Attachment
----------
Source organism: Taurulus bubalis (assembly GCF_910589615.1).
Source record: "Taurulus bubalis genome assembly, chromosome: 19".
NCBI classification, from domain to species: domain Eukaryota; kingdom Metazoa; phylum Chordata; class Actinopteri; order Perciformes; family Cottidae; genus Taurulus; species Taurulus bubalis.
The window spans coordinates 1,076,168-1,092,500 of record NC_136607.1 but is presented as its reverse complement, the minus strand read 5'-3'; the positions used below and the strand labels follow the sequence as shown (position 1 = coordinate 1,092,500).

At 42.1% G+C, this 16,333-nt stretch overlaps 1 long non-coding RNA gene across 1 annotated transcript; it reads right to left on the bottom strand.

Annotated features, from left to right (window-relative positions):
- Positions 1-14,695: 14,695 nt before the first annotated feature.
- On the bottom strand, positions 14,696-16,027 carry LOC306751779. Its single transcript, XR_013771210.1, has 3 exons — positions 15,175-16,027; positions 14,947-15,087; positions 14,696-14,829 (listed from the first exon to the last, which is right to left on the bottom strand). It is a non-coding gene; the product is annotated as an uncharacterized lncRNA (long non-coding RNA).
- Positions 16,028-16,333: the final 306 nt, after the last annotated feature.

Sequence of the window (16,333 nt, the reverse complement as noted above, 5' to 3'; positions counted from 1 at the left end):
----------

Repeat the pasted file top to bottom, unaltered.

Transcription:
Source organism: Taurulus bubalis (assembly GCF_910589615.1).
Source record: "Taurulus bubalis genome assembly, chromosome: 19".
NCBI classification, from domain to species: domain Eukaryota; kingdom Metazoa; phylum Chordata; class Actinopteri; order Perciformes; family Cottidae; genus Taurulus; species Taurulus bubalis.
The window spans coordinates 1,076,168-1,092,500 of record NC_136607.1 but is presented as its reverse complement, the minus strand read 5'-3'; the positions used below and the strand labels follow the sequence as shown (position 1 = coordinate 1,092,500).

At 42.1% G+C, this 16,333-nt stretch overlaps 1 long non-coding RNA gene across 1 annotated transcript; it reads right to left on the bottom strand.

Annotated features, from left to right (window-relative positions):
- Positions 1-14,695: 14,695 nt before the first annotated feature.
- On the bottom strand, positions 14,696-16,027 carry LOC306751779. Its single transcript, XR_013771210.1, has 3 exons — positions 15,175-16,027; positions 14,947-15,087; positions 14,696-14,829 (listed from the first exon to the last, which is right to left on the bottom strand). It is a non-coding gene; the product is annotated as an uncharacterized lncRNA (long non-coding RNA).
- Positions 16,028-16,333: the final 306 nt, after the last annotated feature.

Sequence of the window (16,333 nt, the reverse complement as noted above, 5' to 3'; positions counted from 1 at the left end):